The Kayak‘s we use for Fishing and some unique features:
If you’re a bank-bound angler frustrated by limited water access, it’s time to explore the world of waterborne kayak fishing.
Kayak fishing is one of the most popular fishing sports right now and it's for good reasons. We recently spent a month talking to the community of kayak anglers, kayak fishing trail and tournament sponsors, and accessories and gear manufactures trying to build an ultimate guide. And in doing so, I found the common and mutual most important points, to address kayak fishing challenges and get you started for this summer.
Ok so here we go
Understanding Kayak Length, Width & Hull Shape
Typically, the longer the kayak, the more stable it is and the faster it glides through the water. For example, sea kayaks designed for long-distance travel are very long and skinny for better speed and tracking. The main drawback of long kayaks, however, is their lack of maneuverability.
Short kayaks, on the other hand, are more nimble, able to turn on a dime and navigate through tight quarters. But as you reduce a kayak’s length, stability and speed suffer.
As fishing kayaks are concerned, anything over 13 feet would be considered a “long” kayak. Kayaks under 9 feet are generally deemed a little too short for kayak fishing. For the best balance between stability, speed, and maneuverability, look for a fishing kayak in the range of 10 to 13 feet long.
A kayak’s width also has a tremendous effect on its handling in the water, with wider kayaks being more stable. But as a kayak’s width increases, its top speed drops off significantly. As a result, kayaks designed for stand up fishing are some of the widest—and slowest—on the market.
Most fishing kayaks measure anywhere from 28 inches to 40 inches wide. To perform in the broadest range of water conditions you might encounter while fishing, 31 to 33 inches tends to be the sweet spot for stability and speed.
In addition to length and width, the shape of a kayak’s hull—i. e. the bottom and sides of the boat—has a dramatic effect on the kayak’s handling and performance. Need help figuring out whether to get a kayak with a rounded, V-shaped, or pontoon-shaped hull? This article on the Austin Kayak blog will help.Paddle, Pedal, or Motor-Driven Kayak for Fishing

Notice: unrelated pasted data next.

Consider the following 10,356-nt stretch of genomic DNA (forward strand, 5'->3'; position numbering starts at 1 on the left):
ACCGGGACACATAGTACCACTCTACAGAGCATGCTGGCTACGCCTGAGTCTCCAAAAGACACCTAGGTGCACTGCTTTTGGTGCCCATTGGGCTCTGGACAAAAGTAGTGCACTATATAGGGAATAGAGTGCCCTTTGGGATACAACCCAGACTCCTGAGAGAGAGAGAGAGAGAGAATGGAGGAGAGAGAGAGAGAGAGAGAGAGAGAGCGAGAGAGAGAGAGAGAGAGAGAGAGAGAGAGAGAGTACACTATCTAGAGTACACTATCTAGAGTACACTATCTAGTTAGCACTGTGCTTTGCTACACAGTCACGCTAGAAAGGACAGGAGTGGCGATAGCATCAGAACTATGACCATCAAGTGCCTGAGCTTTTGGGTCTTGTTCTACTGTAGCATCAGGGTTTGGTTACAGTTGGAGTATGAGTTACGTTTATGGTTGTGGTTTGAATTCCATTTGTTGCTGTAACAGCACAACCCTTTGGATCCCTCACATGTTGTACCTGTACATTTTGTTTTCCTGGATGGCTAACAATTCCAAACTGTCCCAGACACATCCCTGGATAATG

No longer is kayaking strictly an upper body workout. While traditional paddle kayaks have long been the only option, several innovative companies now offer fishing kayaks with hands-free propulsion.
Paddle kayaks — One of the major pitfalls of using a paddle instead a pedal drive is the fact that you’ll need to juggle your paddle with your fishing gear in windy conditions or a current. However Getting into the water requires fewer steps and put simply, traditional kayaks are less expensive. Pedal kayaks start at about $2,000, while a traditional kayak with a paddle can cost you less than $800!
Using foot pedals to power fins or a propeller under the kayak, with a pedal-drive kayak, you can scoot around the water just like you’re riding a bike. With all the physical work delegated to your legs, your hands are available for casting, reeling, and landing fish
Combining the benefits of a motorboat with the convenience and stealth of a kayak, motor-driven kayaks use electric trolling motors for propulsion. Great for cruising at precise trolling speeds or when an extra push is needed to fight strong currents or tides, motor-driven kayaks are powerful fishing tools, though they come at a premium price and are very heavy compared to traditional paddle kayaks.
Although these cutting-edge new fishing kayak designs offer some impressive benefits, it’s hard to go wrong with the simplicity and reliability of a traditional paddle kayak.
Bottom line: For the overwhelming majority of kayak anglers, sit-on-tops are the winning design.
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When in Doubt Paddle Out!